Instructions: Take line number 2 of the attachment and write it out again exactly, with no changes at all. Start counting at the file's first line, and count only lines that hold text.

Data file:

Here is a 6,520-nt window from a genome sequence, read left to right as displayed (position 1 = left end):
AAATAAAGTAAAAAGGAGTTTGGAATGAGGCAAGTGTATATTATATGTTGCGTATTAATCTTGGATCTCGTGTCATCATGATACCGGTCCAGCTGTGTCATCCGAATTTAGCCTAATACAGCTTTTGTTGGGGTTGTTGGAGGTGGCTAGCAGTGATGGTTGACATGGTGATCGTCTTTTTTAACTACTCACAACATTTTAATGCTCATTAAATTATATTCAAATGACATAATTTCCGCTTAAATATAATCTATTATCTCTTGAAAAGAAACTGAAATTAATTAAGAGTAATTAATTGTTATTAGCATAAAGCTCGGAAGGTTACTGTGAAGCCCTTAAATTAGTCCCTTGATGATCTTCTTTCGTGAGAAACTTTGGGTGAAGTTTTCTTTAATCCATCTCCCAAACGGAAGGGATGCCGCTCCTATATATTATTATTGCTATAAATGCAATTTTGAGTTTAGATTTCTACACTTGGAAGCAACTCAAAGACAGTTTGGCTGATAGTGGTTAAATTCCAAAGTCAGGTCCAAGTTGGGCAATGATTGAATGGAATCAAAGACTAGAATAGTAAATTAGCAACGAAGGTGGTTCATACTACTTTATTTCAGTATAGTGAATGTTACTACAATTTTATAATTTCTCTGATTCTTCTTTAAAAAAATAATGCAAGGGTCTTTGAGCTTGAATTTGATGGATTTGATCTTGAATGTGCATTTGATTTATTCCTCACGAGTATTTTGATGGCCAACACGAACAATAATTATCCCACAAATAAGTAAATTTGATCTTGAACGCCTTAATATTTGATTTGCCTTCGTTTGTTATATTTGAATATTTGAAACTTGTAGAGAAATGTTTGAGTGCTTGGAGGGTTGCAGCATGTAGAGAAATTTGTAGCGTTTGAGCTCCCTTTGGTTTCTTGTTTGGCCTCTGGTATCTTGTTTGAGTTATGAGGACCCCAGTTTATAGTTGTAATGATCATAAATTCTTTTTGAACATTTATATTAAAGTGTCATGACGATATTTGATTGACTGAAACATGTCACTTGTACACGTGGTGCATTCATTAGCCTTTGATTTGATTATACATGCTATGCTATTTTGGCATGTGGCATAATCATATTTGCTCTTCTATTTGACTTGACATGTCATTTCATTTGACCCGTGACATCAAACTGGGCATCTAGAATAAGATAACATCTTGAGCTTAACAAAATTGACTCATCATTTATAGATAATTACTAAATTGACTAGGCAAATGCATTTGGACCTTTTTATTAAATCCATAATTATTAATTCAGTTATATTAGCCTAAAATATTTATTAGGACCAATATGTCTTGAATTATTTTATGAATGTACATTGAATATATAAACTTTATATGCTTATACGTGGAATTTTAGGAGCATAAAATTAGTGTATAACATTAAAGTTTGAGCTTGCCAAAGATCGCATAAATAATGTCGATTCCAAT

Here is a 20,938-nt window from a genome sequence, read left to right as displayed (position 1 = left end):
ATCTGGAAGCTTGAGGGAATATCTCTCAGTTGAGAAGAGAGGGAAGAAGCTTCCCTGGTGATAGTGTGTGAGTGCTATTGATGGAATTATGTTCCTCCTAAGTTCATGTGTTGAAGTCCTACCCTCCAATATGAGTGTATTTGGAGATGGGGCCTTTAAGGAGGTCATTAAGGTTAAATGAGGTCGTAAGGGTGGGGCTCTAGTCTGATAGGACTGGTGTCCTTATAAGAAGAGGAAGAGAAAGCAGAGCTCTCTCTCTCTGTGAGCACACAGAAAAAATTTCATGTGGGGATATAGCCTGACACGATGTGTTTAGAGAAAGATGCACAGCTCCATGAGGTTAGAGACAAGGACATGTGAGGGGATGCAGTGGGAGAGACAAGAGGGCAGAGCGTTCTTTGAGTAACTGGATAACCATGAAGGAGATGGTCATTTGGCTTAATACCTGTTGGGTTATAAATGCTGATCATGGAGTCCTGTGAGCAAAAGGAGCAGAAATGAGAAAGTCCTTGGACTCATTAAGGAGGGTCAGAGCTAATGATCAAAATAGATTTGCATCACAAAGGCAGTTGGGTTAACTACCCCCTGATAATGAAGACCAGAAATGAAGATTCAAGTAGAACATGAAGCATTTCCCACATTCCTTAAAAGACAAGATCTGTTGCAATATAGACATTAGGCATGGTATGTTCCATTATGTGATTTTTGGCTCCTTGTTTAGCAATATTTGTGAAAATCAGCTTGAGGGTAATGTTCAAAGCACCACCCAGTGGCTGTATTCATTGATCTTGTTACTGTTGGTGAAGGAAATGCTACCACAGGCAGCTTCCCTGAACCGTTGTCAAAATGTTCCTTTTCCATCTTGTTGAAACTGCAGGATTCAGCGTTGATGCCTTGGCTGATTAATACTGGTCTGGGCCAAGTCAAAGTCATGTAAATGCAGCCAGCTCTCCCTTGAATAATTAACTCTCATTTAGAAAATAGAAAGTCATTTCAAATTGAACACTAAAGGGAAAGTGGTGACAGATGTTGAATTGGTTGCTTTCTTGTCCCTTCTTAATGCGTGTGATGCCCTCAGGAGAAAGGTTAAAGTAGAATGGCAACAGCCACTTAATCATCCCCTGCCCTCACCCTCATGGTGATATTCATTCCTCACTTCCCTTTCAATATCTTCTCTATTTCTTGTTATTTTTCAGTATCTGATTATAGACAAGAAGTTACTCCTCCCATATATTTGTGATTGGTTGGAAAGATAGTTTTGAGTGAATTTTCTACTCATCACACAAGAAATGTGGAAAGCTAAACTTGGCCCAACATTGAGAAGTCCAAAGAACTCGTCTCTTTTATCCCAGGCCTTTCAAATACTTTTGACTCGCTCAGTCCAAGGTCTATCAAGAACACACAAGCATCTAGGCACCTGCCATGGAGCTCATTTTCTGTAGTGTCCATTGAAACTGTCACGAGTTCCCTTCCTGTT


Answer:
AAATAAAGTAAAAAGGAGTTTGGAATGAGGCAAGTGTATATTATATGTTGCGTATTAATCTTGGATCTCGTGTCATCATGATACCGGTCCAGCTGTGTCATCCGAATTTAGCCTAATACAGCTTTTGTTGGGGTTGTTGGAGGTGGCTAGCAGTGATGGTTGACATGGTGATCGTCTTTTTTAACTACTCACAACATTTTAATGCTCATTAAATTATATTCAAATGACATAATTTCCGCTTAAATATAATCTATTATCTCTTGAAAAGAAACTGAAATTAATTAAGAGTAATTAATTGTTATTAGCATAAAGCTCGGAAGGTTACTGTGAAGCCCTTAAATTAGTCCCTTGATGATCTTCTTTCGTGAGAAACTTTGGGTGAAGTTTTCTTTAATCCATCTCCCAAACGGAAGGGATGCCGCTCCTATATATTATTATTGCTATAAATGCAATTTTGAGTTTAGATTTCTACACTTGGAAGCAACTCAAAGACAGTTTGGCTGATAGTGGTTAAATTCCAAAGTCAGGTCCAAGTTGGGCAATGATTGAATGGAATCAAAGACTAGAATAGTAAATTAGCAACGAAGGTGGTTCATACTACTTTATTTCAGTATAGTGAATGTTACTACAATTTTATAATTTCTCTGATTCTTCTTTAAAAAAATAATGCAAGGGTCTTTGAGCTTGAATTTGATGGATTTGATCTTGAATGTGCATTTGATTTATTCCTCACGAGTATTTTGATGGCCAACACGAACAATAATTATCCCACAAATAAGTAAATTTGATCTTGAACGCCTTAATATTTGATTTGCCTTCGTTTGTTATATTTGAATATTTGAAACTTGTAGAGAAATGTTTGAGTGCTTGGAGGGTTGCAGCATGTAGAGAAATTTGTAGCGTTTGAGCTCCCTTTGGTTTCTTGTTTGGCCTCTGGTATCTTGTTTGAGTTATGAGGACCCCAGTTTATAGTTGTAATGATCATAAATTCTTTTTGAACATTTATATTAAAGTGTCATGACGATATTTGATTGACTGAAACATGTCACTTGTACACGTGGTGCATTCATTAGCCTTTGATTTGATTATACATGCTATGCTATTTTGGCATGTGGCATAATCATATTTGCTCTTCTATTTGACTTGACATGTCATTTCATTTGACCCGTGACATCAAACTGGGCATCTAGAATAAGATAACATCTTGAGCTTAACAAAATTGACTCATCATTTATAGATAATTACTAAATTGACTAGGCAAATGCATTTGGACCTTTTTATTAAATCCATAATTATTAATTCAGTTATATTAGCCTAAAATATTTATTAGGACCAATATGTCTTGAATTATTTTATGAATGTACATTGAATATATAAACTTTATATGCTTATACGTGGAATTTTAGGAGCATAAAATTAGTGTATAACATTAAAGTTTGAGCTTGCCAAAGATCGCATAAATAATGTCGATTCCAAT